Sacred sites bills

By CMTA Staff

Capitol Update, June 16, 2006 Share this on FacebookTweet thisEmail this to a friend

This session two bills would protect Native American archeological sites: SB 1395 (Denise Moreno Ducheny, D-San Diego) and AB 2641 (Joe Coto, D-San Jose).

CMTA’s main concern with SB 1395 is the potential to be drawn back into the California Environmental Quality Act’s (CEQA) mandated consultation process for projects that have been determined to be exempt from CEQA.  As we argued when working on SB 18 (John Burton, D-San Francisco) two years ago, issues need to be addressed early in the general planning process rather than in specific land use applications.  Our concerns with the bill are:
  • SB 1395 is internally contradictory:  It begins by describing its applicability to projects that have been determined to be exempt from CEQA and then goes on to say those CEQA-exempt projects are, nevertheless, required to go through a CEQA consulting process.  This begs the question – is the project subject to CEQA or not?
SB 1395 appears to cancel out the decision by the lead agency that the project is exempt from CEQA. Projects are exempt from CEQA because (1) they fall under Public Resources Code (PRC) section 21080 (b) (statutory & categorical exemption) or they fall under PRC section 21172 (emergency called by Governor).  All these projects have been deemed to not have a significant effect on the environment.  The bill assumes the project has been exempted (which means it’s out of CEQA); however, it then appears to cancel that exemption out by bringing it back into CEQA by the fact that the project "may directly or indirectly affect a California Native American &ldots; place." Is the "affect" environmental?  Is it other?  If it’s environmental, then the exemption was, arguably, wrongly determined.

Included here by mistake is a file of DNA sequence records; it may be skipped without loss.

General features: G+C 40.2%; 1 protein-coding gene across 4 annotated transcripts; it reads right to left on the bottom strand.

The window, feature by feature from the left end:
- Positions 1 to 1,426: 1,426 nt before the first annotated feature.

• The CEQA consultation process is open-ended with no time limitation.  After the determination has been made by the lead agency that the project is exempt but before the agency can act to approve or carry out the project, it must consult with the tribes.  The consultation process has no beginning or ending timeframes.  It could go on indefinitely.  In the meantime, the project is on hold.
  • SB 1395 indefinitely tolls the statute of limitations. One of the benefits of filing the notice of determination (exemption) is that the 35 day statute of limitations is triggered.  This bill opens the window to bring challenges indefinitely.
In AB 2641 the definition of a Native American burial ground is so loose (bones would not need to be found) and the consultation process is so open-ended that land development and infrastructure projects of all types would be put at great risk and subject to serious uncertainty and potential litigation.  As drafted, the bill could increase taxpayer costs for future infrastructure projects.  Projects could be halted after considerable construction and capital has been invested.

SB 1395 will be heard in the Assembly Natural Resources Committee on June 26.  AB 2641 has been "double-referred".  It is scheduled to be heard by the Senate Natural Resources and Water Committee on June 20 and then be sent to the Senate Judiciary Committee.  CMTA is a member of coalitions in opposition to both bills.  Alternative language has been offered, but no agreement has yet been reached.  Both bills must pass these committees by June 30 to stay alive. 
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